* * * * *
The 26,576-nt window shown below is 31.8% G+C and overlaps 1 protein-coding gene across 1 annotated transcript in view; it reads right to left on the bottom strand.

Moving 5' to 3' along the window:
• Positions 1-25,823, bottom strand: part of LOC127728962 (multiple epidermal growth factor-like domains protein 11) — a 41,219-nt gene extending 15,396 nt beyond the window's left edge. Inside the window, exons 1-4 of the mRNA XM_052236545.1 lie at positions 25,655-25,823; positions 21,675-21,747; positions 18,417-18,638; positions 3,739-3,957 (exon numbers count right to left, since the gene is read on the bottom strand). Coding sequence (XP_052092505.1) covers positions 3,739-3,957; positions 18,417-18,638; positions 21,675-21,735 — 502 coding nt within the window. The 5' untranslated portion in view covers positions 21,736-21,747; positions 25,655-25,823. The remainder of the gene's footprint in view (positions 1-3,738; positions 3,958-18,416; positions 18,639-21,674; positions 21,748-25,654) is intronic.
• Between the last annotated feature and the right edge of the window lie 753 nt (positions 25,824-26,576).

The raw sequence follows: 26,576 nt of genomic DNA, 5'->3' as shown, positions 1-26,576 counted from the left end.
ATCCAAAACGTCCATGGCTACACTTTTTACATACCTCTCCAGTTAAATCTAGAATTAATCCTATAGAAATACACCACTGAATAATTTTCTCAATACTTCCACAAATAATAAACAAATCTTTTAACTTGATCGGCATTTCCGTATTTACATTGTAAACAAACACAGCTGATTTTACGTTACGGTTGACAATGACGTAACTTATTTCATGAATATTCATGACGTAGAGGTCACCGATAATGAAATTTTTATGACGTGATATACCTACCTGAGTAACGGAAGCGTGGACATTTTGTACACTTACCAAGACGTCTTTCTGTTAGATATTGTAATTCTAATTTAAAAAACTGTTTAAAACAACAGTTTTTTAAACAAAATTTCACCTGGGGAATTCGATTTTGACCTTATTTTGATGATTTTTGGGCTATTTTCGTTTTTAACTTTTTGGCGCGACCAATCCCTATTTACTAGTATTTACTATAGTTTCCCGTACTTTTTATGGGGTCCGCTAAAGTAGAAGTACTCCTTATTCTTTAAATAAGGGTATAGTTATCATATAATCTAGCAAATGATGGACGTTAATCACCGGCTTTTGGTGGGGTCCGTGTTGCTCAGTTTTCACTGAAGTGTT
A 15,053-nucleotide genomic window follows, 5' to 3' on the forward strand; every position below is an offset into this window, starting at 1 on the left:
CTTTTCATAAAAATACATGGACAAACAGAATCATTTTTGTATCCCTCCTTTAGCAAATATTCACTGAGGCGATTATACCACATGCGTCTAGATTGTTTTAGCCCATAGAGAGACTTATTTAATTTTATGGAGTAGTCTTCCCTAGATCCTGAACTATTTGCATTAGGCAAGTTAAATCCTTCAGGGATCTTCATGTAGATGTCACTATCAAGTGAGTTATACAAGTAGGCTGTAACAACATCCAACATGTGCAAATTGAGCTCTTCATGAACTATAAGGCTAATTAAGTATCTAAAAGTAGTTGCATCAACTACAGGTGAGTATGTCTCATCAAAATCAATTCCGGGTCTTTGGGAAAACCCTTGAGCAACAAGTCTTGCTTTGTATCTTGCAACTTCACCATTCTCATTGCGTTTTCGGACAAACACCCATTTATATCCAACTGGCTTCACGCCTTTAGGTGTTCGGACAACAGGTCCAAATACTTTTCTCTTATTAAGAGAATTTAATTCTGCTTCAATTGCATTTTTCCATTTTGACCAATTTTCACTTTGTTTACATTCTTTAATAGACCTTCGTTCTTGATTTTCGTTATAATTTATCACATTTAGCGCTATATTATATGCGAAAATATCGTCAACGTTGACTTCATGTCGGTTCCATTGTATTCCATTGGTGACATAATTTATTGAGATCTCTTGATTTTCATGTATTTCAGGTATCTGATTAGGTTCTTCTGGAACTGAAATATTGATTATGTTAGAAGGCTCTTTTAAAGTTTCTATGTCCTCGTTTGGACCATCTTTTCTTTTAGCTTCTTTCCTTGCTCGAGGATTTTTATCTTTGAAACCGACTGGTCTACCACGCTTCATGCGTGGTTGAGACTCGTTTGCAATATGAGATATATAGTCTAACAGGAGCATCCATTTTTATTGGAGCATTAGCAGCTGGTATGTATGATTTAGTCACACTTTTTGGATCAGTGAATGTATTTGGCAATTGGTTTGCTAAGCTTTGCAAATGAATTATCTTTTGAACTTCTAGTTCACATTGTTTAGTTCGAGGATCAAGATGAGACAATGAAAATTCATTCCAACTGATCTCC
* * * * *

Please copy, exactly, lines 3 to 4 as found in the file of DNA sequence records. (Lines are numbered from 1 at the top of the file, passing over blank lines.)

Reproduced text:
• Positions 1-25,823, bottom strand: part of LOC127728962 (multiple epidermal growth factor-like domains protein 11) — a 41,219-nt gene extending 15,396 nt beyond the window's left edge. Inside the window, exons 1-4 of the mRNA XM_052236545.1 lie at positions 25,655-25,823; positions 21,675-21,747; positions 18,417-18,638; positions 3,739-3,957 (exon numbers count right to left, since the gene is read on the bottom strand). Coding sequence (XP_052092505.1) covers positions 3,739-3,957; positions 18,417-18,638; positions 21,675-21,735 — 502 coding nt within the window. The 5' untranslated portion in view covers positions 21,736-21,747; positions 25,655-25,823. The remainder of the gene's footprint in view (positions 1-3,738; positions 3,958-18,416; positions 18,639-21,674; positions 21,748-25,654) is intronic.
• Between the last annotated feature and the right edge of the window lie 753 nt (positions 25,824-26,576).